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FBI arrests of 10 "Russian spies" reveal a sloppy operation.
MOSCOW, Russia — From afar, it looks like the spy scandal of the decade — 11 alleged Russian agents busted by the FBI on suspicion of infiltrating American society to feed policy secrets back to their spymasters in Moscow.
The U.S. Justice Department announced the arrest of 10 men and women in New York, New Jersey, Cambridge, Mass., and the Washington, D.C,. area late on Monday. Their alleged boss, known as Christopher Metsos, was arrested the same day in Cyprus and freed on bail. All have been charged with conspiring to act as spies, and nine with conspiracy to commit money laundering.
Yet a closer look at the FBI’s investigation shows a sloppy Russian operation that appears to have gathered little in terms of solid information. The FBI tracked the receipt for a mobile phone bought by Anna Chapman, an alleged conspirator caught in New York, the day before her arrest on Sunday. The address she gave Verizon was: “99 Fake Street.”
The FBI had been investigating at least two of the defendants — Peruvian citizen Vicky Pelaez and Peruvian-born Juan Lazaro — as far back as 2000. The FBI file includes a transcript of a conversation between the two at their Yonkers home, with Lazaro distressed that Moscow was unhappy with his work “because I didn’t provide any source.” Pelaez quickly answers: “Put down any politician from here!”
Material worthy of a John le Carre novel it is not.
So the question becomes: why expose the spy ring now?
The announcement came just three days after Russian President Dmitry Medvedev wrapped up what by all accounts was a highly successful visit to the U.S. The trip, to Silicon Valley and D.C., prompted long suspicious observers to announce that the Obama administration’s hope of a “reset” in relations was finally coming into its own.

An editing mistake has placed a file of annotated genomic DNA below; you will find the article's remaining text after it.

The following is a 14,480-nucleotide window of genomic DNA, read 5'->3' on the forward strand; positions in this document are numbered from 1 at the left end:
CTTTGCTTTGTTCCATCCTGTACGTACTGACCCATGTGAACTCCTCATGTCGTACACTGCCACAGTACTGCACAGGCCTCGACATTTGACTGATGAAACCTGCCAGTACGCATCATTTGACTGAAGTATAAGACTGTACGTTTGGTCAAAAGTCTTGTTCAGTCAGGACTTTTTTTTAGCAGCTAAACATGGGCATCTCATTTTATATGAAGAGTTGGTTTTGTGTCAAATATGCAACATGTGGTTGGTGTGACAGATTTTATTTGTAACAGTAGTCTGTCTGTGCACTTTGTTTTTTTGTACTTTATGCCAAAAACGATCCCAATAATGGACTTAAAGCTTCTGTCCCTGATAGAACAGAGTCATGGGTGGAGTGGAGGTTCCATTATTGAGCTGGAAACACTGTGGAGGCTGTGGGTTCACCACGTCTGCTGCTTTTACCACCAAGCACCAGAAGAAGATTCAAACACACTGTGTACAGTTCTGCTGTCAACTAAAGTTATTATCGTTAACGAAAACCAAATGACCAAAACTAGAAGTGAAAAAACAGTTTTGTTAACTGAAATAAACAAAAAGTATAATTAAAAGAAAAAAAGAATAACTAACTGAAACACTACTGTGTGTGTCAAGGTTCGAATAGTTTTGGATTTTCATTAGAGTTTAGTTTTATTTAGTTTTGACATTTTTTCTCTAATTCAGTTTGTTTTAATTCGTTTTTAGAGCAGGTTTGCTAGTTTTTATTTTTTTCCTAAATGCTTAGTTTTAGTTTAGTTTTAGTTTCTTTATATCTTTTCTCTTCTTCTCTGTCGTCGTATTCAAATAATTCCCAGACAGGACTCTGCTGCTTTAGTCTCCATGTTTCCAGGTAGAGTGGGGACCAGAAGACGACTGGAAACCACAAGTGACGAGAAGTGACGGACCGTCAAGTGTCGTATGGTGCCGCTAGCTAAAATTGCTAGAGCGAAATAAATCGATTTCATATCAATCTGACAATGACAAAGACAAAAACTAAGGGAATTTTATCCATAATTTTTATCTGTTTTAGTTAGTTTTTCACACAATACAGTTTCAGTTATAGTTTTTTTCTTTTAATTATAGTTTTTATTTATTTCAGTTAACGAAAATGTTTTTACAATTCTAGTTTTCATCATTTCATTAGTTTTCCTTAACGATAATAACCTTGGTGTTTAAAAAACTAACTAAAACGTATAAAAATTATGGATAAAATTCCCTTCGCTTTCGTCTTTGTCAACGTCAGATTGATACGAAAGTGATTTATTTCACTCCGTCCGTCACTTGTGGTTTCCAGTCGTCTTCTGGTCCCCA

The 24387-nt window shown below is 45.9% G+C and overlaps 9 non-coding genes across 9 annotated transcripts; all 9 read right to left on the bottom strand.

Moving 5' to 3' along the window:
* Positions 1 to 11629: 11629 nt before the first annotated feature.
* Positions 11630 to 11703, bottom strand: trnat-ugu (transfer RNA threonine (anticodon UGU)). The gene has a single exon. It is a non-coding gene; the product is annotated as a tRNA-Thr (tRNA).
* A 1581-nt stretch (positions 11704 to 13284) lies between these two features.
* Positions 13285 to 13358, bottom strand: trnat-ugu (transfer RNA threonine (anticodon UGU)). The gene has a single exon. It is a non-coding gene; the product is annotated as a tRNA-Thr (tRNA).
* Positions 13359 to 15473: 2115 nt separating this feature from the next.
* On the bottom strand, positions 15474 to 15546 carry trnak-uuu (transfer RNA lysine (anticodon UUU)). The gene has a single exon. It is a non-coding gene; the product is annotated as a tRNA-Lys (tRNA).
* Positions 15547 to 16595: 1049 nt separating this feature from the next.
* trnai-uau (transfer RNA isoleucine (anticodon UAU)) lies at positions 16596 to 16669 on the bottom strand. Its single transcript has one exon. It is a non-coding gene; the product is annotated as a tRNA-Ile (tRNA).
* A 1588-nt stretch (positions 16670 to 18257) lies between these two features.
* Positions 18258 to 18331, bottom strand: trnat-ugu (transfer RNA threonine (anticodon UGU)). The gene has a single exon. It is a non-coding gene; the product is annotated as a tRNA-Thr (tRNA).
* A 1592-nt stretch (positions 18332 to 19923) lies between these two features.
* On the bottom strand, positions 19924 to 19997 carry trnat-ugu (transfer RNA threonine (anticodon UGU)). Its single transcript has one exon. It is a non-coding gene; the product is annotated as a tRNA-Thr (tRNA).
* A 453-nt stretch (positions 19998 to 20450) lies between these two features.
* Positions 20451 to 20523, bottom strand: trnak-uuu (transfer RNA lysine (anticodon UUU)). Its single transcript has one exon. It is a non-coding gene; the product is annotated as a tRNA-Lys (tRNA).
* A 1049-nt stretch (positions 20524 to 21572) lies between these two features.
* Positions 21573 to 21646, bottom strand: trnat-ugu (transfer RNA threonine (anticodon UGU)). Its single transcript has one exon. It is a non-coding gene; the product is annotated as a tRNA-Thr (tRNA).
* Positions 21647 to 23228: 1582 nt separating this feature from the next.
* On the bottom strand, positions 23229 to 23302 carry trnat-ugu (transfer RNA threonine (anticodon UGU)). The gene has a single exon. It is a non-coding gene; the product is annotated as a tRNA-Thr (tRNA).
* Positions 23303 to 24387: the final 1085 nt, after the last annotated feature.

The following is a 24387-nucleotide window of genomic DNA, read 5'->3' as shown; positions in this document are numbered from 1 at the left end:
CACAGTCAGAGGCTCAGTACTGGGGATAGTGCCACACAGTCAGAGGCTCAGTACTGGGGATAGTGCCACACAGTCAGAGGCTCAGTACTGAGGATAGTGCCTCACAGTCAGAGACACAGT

The visit was light on substance, but high on symbolism. Medvedev ate burgers with President Barack Obama and traded “Terminator” quotes with California Gov. Arnold Schwarzenegger. He visited Twitter headquarters and opened an account. He smiled his way through a joint press conference at the White House.
Russians responded in kind. A poll released Monday by VTsIOM, a Russian pollster, showed that the percentage of Russians that held a positive attitude towards the U.S. had grown from 46 percent to 59 percent in the last year.
The spy scandal now threatens to derail that.
Moscow reacted angrily to the charges, with the Foreign Ministry issuing a statement that condemned the move as being "in the spirit of the 'spy mania' of the Cold War era."
“In our view, such actions are completely unfounded and serve unseemly goals,” it said. “It is deeply unfortunate that all this is happening against the background of the reset in Russian-American relations announced by the U.S. administration itself."
Foreign Minister Sergei Lavrov took it one step further, telling reporters during a visit to Israel that “the choice of timing was particularly graceful.”
In Moscow, Nikolai Kovalyov, a former head of the Federal Security Service, a successor organization of the disbanded KGB, said “someone is trying to put a virus into the reset program,” Interfax reported.
The rumor mill is running wild. Some analysts blame U.S. hardliners who are weary of the Obama administration’s overtures to Russia, a country rife with corruption and human rights abuses and clouded in the mistrust of the Cold War era.